15. Axel Moehrenschlager, Chair, IUCN Species Survival Commission Conservation Translocation
Specialist Group, and Centre for Conservation Research, Calgary Zoological Society, Calgary,
Alberta, Canada
16. BenJee Cascio, Ruaha Carnivore Project, Tanzania
17. Brian Child, Associate Professor, Department of Geography, Center for Africa Studies,
University of Florida, USA
18. Byron Du Preez, Jesus College, University of Oxford, UK
19. Catherine E. Semcer, Research Fellow, Property and Environment Research Center, USA
20. Charles Jones Nsonkali, OKANI, Cameroon
21. Charles Jonga, Director, CAMPFIRE Association, Zimbabwe
22. Charlotte Searle, Wildlife Conservation Research Unit, Department of Zoology, University of
Oxford, UK
23. Chris Brown, Namibian Chamber of Environment, representing a membership of 65 Namibian
environmental NGOs
24. Colleen Begg, Director, Niassa Carnivore Project, Mozambique
25. Cory Whitney, Center for Development Research, University of Bonn, Germany
26. Craig Packer, Director, Lion Research Center, University of Minnesota, USA
27. Damian Bell, Honeyguide, Tanzania
28. Dan Challender, Oxford Martin Fellow, Oxford Martin Programme on the Illegal Wildlife Trade,
Department of Zoology, University of Oxford, UK
29. David Mallon, Co-Chair, IUCN Species Survival Commission, Antelope Specialist Group;
Manchester Metropolitan University, UK30. Debbie Peake, Botswana Coalition for Conservation, Ngamiland Council of Non-Governmental
Organisations and Botswana Wildlife Producers Association
31. Diogo Veríssimo, Department of Zoology and Oxford Martin School, University of Oxford, UK
& Institue for Conservation and Research, San Diego Zoo, USA
32. Dominik T. Bauer, Wildlife Conservation Research Unit, Department of Zoology, University of
Oxford, UK
33. Duan Biggs, Griffith University, Queensland, Australia
34. Ed Sayer, Country Director & Programme Manager, Frankfurt Zoological Society Zambia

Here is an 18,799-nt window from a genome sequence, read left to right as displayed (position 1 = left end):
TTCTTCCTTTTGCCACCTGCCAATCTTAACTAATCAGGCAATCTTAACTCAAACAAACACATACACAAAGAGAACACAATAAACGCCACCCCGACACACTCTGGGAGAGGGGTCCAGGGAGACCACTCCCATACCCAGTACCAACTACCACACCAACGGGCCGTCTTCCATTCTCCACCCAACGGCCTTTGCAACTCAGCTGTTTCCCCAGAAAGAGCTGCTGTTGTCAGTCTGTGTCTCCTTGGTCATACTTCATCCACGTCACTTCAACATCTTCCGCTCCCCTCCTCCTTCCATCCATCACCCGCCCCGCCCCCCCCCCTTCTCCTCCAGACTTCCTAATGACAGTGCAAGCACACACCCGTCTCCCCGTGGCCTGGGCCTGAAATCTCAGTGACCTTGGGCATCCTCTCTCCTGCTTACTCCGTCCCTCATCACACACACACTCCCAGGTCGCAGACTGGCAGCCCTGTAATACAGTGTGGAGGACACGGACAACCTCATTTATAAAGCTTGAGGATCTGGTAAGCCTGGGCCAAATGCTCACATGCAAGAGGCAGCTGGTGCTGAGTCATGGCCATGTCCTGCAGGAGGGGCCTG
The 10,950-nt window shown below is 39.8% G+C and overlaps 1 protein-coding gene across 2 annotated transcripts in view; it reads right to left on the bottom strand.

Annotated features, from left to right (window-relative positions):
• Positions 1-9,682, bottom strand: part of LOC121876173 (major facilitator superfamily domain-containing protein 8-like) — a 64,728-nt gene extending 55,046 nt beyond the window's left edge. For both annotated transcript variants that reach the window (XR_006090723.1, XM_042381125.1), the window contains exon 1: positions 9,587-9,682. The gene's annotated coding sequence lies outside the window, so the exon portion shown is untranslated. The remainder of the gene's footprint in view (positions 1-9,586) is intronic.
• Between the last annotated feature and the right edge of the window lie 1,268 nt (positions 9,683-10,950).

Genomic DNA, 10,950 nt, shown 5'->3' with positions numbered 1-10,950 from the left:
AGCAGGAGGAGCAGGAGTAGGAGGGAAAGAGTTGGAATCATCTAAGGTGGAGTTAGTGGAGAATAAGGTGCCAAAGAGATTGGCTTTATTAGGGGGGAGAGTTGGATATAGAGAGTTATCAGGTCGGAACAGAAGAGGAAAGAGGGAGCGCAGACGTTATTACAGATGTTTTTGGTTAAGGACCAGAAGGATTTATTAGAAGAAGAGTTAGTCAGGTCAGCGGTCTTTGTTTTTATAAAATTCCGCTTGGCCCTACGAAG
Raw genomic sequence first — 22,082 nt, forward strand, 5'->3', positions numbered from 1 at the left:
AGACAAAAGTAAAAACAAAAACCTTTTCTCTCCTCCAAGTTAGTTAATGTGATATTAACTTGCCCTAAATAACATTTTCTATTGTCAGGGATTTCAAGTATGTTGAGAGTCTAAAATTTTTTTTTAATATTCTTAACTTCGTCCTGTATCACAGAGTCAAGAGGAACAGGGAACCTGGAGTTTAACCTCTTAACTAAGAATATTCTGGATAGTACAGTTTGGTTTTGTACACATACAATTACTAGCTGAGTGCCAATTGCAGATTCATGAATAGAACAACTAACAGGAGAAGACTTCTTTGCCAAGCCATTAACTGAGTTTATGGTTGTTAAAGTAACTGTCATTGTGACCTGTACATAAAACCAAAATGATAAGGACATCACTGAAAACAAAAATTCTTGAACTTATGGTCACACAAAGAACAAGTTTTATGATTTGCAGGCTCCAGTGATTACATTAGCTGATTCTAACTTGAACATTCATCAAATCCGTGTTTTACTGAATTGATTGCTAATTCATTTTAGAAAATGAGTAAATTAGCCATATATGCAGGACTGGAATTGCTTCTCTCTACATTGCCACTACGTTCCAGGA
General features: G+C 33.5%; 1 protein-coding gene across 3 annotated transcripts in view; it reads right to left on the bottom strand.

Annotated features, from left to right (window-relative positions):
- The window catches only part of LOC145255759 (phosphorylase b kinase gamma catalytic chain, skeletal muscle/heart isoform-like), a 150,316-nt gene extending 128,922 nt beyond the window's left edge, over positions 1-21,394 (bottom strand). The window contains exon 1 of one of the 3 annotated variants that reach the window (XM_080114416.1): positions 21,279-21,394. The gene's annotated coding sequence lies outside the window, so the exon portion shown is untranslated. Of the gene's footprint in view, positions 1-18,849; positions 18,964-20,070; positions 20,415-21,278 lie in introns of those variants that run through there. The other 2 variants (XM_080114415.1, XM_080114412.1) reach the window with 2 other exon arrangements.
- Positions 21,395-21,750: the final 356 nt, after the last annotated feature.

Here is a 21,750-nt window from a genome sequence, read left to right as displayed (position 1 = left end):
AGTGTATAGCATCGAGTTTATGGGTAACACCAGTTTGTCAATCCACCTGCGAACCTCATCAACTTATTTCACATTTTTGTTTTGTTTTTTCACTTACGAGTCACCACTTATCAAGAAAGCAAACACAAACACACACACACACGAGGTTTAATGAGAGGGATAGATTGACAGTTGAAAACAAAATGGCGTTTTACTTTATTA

35. Edson Gandiwa, School of Wildlife, Ecology and Conservation, Chinhoyi University of
Technology, Zimbabwe
36. EJ Milner-Gulland, Director, Interdisciplinary Centre for Conservation Science, Department of
Zoology, University of Oxford, UK
37. Elizabeth L. Bennett, Vice President, Species Conservation, Wildlife Conservation Society, USA
38. Enrico Di Minin, Department of Geosciences and Geography, University of Helsinki, Finland
39. Eric Xaweb, Tsiseb Conservancy Manager, Namibia
40. Gail Potgieter, Felines Communication and Conservation Consultants, Namibia
41. George Wambura, CEO – Community Wildlife Management Areas Consortium (CWMAC),
Tanzania
42. Gerhard R Damm, Conservation Frontlines Foundation
43. Ghulam Mohd Malikyar, Environmental Analyst, Afghanistan
44. Haibin Wang, Ph.D., China Wildlife Conservation Association
45. Hans de Iongh, Leo Foundation
46. Harriet T. Davies-Mostert, Endangered Wildlife Trust, South Africa and Mammal Research
Institute, University of Pretoria, South Africa
47. Himla Angula, NACSO Institutional Support Coordinator, Namibia
48. Hollie Booth, University of Oxford, UK
49. Holly Dublin, Member, IUCN Sustainable Use and Livelihoods Specialist Group
50. Hongjie Wang, Vice President, China Wildlife Conservation Association
51. Hugo van der Westhuizen, Gonarezhou Conservation Trust, Zimbabwe
52. Isla Duporge, Wildlife Conservation Research Unit, Department of Zoology, University of
Oxford, UK
53. James Stevens, Member, IUCN SSC Human-Wildlife Conflict Task Force
54. Janet Matoka, Assistant Director, Integrated Rural Development and Nature Conservation,
Namibia
55. Janusz Sielicki, Vicepresident, International Association for Falconry and Conservation of Birds
of Prey
56. Jenny Anne Glikman, Member, IUCN SSC Human-Wildlife Conflict Task Force
57. Jeremy Cusack, Biological and Environmental Sciences, University of Stirling, UK
58. John Kasaona, Executive Director, Integrated Rural Development and Nature Conservation,
Namibia
59. Juan Herrero, Co-chair, IUCN SSC Caprinae Specialist Group; and Technical School, University
of Saragossa, Spain
60. Judie Melikie, Huab Conservancy Chairperson, Namibia
61. Julia Jones, University of Bangor, UK62. Julian Fennessy, Director, Giraffe Conservation Foundation, Namibia
63. Juliette Claire Young, NERC Centre for Ecology and Hydrology, UK
64. Julius G. Bright Ross, Wildlife Conservation Research Unit, Department of Zoology, University
of Oxford, UK
65. Justin Brashares, Department of Environmental Science, Policy, and Management, UC Berkeley,
USA
66. Justin Seymour-Smith, Trans-Kalahari Predator Programme, Wildlife Conservation Research
Unit, University of Oxford, UK
67. Karen Laurenson, Interim Director, Africa Department, Frankfurt Zoological Society
68. Keith Somerville, Durrell Institute of Conservation and Ecology, University of Kent, UK
69. Khalil Karimov, Tajikistan Snow Leopard Programme Field Scientist; Central Asia Regional
Chair, IUCN Sustainable Use and Livelihoods Specialist Group
70. Kim S Jacobsen, Wildlife Conservation Research Unit, Department of Zoology, University of
Oxford, UK